Using a Recurrent Ke r nel Learning Machine for Small S ample Image Classi fication M. Cudic Department of Electrical and Computer Engineering University of Florida Gainsville, FL U.S.A Abstract Many machine learning algorithms, like Convolutional Neural Networks (CNNs), have excelled in image processing tasks; however, they have many practical limitations. For one, these systems require large datasets that accurately represent the sam ple distribution in order to optimize performance. Secondly, they are unable to transfer previously learned knowledge when evaluating data from slightly different sample distributions. To overcome these drawbacks, we propose a recursive kernel based approa ch for image processing using the Kernel Adaptive Autoregressive Moving Average algorithm (KAARMA). KAARMA minimizes the amount of training data required by using the Reproducing Kernel Hilbert Space to build inference into the system. The recursive nature of KAARMA additionally allows the system to better learn the spatial correlations in the images through one shot or near one shot small sample image classification using the JAFFE Face Dataset and the UCI hand written digit dataset. Keywords Image Classification, Recurrent Systems, Kernel Machines I. I NTRODUCTION As a result of technological advancements and increased accessibility of digital cameras, images have become a common method of recording and storin g information from the natural world. Oncologists, for example, use microscopy images to characterize cancerous tissues to better diagnose patients  Astronomers additionally use images from telescopes to discover new celestial objects and document the topology of the universe  Although humans ca n easily analyze such images to extract useful information there is a growing necessity to develop and integrate technologies that automate this analysis Such image processing has been a large focus of study for computer and engineering researchers and many algorithms have been proposed. Most notably, Convolutional Neural Networks (CNNs) have become the standard image processing algorithm used due to their success on a variety of image based tasks , [ 4]  However, CNNs and most alternative image processing algorithms have practical limitations as their success is heavily dependent on the size of the image dataset and the distribution of image samples. Ideally all image processing algorithms should be trained on large enough datasets that accurately represent the distribution of samples in the dataspace and tested on datasets generated from the same distribution. These requirements are only attainable when large collaborative research efforts are put into place to collect ample amount of data for the given problem Even then, there are some image based tasks where the size of the dataset is limited by the rarity of the events being captured. Secondly, algorithms like CNNs are computationally intensive and require infrastructure that may be inaccessible to researchers outside of the computer science and engineering fields. Therefore, we propose a kernel based recursive learning machine for small sample image classification using the Kernel Adaptive Auto regressive Moving Average algorithm (KAARMA) [ 6 ] By segmenting the image into patches and sequentially mapping these patches to the Reproducing Kernel Hilbert Space, inference is successfully built into the KAARMA system. The recursive nature of KAARMA ad ditionally allows the algorithm to learn adaptive convolutional filters dependent on the information seen previously in the image. As a result, KAARMA is successful in classifying images with low number of samples through one shot learning or near one shot learning and offers a robust light weight alternative for image processing This algorithm was tested on the JAFFE face dataset and the UCI handwritten dataset for various number of training samples and performed better than popular alternative algorithms tested K Nearest Neighbors (K NN), Support Vector Machines (SVMs), and CNNs. II. R ELATED W ORKS A. Small sample Image Classificaiton In recent times, CNNs have been the most popular algorithm for image processing CNNs, like Artificial Neural Networks (ANNs) r ely on several feedforward layers of non linear processing units to learn highly complex solutions. In addition to ANNs these systems utilize convolutional layers at the beginning of every architecture and are thus more robust to spatial variations in ima ges  Although CNNs have been shown to have superior performance on a plethora of image based tasks when properly trained, their performance is not guaranteed. Every layer in a CNN consists of a large number adjustable paraments that must be optimized. For tasks that require highly complex s olutions, this parameter total can easily reach up to 60 million  Thus, it is imperative to partition the available data samples into a training dataset and validation dataset to prevent overfitting and properly optimize the system. There is no define d standard to how the available data should be split, but tr aining and validation datasets should ideally contain enough samples to approximate the data distribution. For small sample classification, this requirement will never be fully met and generating a validation dataset further reduces the number of samples used to train the system.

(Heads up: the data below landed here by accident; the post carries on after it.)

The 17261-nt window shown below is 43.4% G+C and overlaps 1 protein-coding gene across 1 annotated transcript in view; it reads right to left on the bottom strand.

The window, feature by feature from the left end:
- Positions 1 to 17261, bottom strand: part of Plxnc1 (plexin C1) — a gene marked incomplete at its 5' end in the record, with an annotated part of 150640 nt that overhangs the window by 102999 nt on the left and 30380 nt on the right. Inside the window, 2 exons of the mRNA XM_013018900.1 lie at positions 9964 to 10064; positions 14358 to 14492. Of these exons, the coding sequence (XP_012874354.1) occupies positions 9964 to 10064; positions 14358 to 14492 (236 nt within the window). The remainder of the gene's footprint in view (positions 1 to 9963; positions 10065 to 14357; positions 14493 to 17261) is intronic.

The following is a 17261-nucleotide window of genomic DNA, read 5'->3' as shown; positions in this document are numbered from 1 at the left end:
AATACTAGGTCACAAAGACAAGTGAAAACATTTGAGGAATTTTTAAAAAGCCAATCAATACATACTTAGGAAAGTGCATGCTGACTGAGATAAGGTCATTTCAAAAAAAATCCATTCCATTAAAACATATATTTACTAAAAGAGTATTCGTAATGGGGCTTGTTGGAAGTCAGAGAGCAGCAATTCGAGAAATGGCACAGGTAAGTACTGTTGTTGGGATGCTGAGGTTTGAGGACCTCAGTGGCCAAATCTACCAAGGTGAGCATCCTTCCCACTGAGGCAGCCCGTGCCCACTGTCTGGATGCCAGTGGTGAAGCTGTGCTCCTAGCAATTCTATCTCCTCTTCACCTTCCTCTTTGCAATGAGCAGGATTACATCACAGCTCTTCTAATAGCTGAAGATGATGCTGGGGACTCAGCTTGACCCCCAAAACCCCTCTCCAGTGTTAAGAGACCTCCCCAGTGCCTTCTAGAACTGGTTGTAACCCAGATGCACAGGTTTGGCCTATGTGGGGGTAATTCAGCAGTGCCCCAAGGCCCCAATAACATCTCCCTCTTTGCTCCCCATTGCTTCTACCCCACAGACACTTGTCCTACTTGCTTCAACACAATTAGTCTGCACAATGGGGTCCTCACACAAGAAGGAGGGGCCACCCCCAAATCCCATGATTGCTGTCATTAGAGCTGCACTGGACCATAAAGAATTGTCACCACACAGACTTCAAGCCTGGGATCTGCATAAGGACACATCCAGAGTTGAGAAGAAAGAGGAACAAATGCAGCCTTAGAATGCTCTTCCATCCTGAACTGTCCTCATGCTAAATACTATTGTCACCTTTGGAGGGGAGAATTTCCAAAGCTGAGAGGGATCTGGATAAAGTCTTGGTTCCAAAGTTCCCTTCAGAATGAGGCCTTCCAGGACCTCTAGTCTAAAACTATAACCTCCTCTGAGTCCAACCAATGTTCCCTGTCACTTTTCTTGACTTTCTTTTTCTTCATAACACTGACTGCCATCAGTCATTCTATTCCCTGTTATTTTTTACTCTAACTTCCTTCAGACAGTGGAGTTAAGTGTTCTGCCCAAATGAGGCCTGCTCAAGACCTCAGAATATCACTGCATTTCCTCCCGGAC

More so, CNNs only learn a mapping between the training samples and their respective classifications. If CNNs were to be tested on slightly different data distributions from the training dataset, then they would be unable to infer correct class memberships This is especially problematic for small sample classification where images are highly variable. Thus, CNNs are successful when l arge datasets are available and when computation time is not an issue. More practical solutions are necessary for when these objectives are unattainable. Other simpler techniques that perform well with limited data have also been used for image classificat ion. The K Nearest Neighbor algorithm (K NN), for example, is a supervised non parametric algorithm that classifies new samples based on the k closest samples in the training dataset  K NNs rely only on the local information of the image in relation to previously seen samples and offers non linear decision boundaries for multi class classification. However, K NNs have no control over the features used for classification as K NNs use a distance metric on the training data to classify new samples. Thus, if no preprocessing of the image is used, K NNs are highly susceptible to the dominate features exp ressed in the image even if these features are irrelevant. Support Vector Machines (SVM s) are another popular supervised algorithm that have been successful on classification tasks ,  Using the kernel trick, SVMs can learn non linear decision boundaries that maximize the margins used for classification. This results in the system lear ning to extract relevant features and produces more generalized decision boundaries unlike K NNs. SVMs, however, are similar to K NNs in that they do not contain enough complexity to extract resolved features when given a finite amount data. Most important ly, both SVMs and K NNs treat the input data as static random variables and are not optimized to take advantage of the spatial correlations present throughout the entire image B. Recurrent Networks for Images T here has been a growin g number of literature that uses recur rent based approaches for image processing as well Although images have no inherent temporal information, images can be segmented into patches and ordered into a sequence. This allows recurrent systems to learn the global information of an image by first analyzing the local correlations between image patches. As the dynamics of the image patches change, then recurre nt systems are best equipped in adjusting to the new set of statistics and successfully model the trajectory of the sequence. Pi xel RCNN, for example, uses this approach by training a recurrent convolutional neural network to reconstruct occluded images pixel by pixel  By using a Long Shot Term Memory architecture, Pixel RCNN can model the local information of the image, like texture or color, while understanding the global context of the pixel in question, like whether the pixel belongs CNN is another recurrent convolutional neural network optimized for image classification  Unlike CNNs, this system is able to adaptively focus its attention to different parts of the image depending on other objects that have been identified. As a result, better contextual understanding is used for accurate multi object classification. Although recurrent systems have been successful in building some inference into image processing, these systems are extremely computational expensive for several reasons. Firstly, the gradient of the error must be taken with respect to time which requires multiple error calculations and weight updates. Secondly, most recurrent systems req uire seeing an image sequence repeatedly to reach a fully optimal solution. This drawback in conjunction with backpropagating the gradient through time exponentially increa ses the time complexity for training. If, however, image sequences can be inputted in to a recursive system a limited number of time s and approach one shot learning, then we can utilize the inference abilities of recurrent systems and negate expensive compu tations. III. M ETHOLODOGY A. The KAARMA Algorithm The performance of the KAARMA algorithm on small sample image classification is the focus of this paper. Thus, we begin by first summarizing the KAARMA algorithm in the context of Kernel Adaptive Filters (KAFs). Fo r a more complete description of the KAARMA algorithm, please refer to Li and Pincipe  KAFs have risen to prominence due to their superior performance over alternative adaptive filters [1 2 ] By mapping the input vector where into the RK HS, the input is projected into a potentially infinite dimensional feature space Let us define this mapping from U F as Linear optimization techniques can then be used to learn the non linear associations between the and the desired value y This parametric model can be thought of as a dot product in the RKHS as defined as: where is the weight vector in the RKHS. The function can also be universally approximated using the kernel trick and the Representors theorem as shown below: where is a previously seen sample, is the current sample in question, N is the number of samples in the training set, is a positive semi definite Mercer kernel, and s associat ed weight that is calculated based on the instantaneous error at time i. The most commonly used kernel, and the kernel that will be used throughout this paper, is the gaussian kernel as defined below: where and dictates the size of the kernel. Gaussian kernels not only provide an infinite dimensional non linear mapping of the input space, but they also build inference into KAFs by creating a continuous and statically significant representation of the samples in RKHS. Different levels of importance can also be given to neighboring samples and outliers by changing the size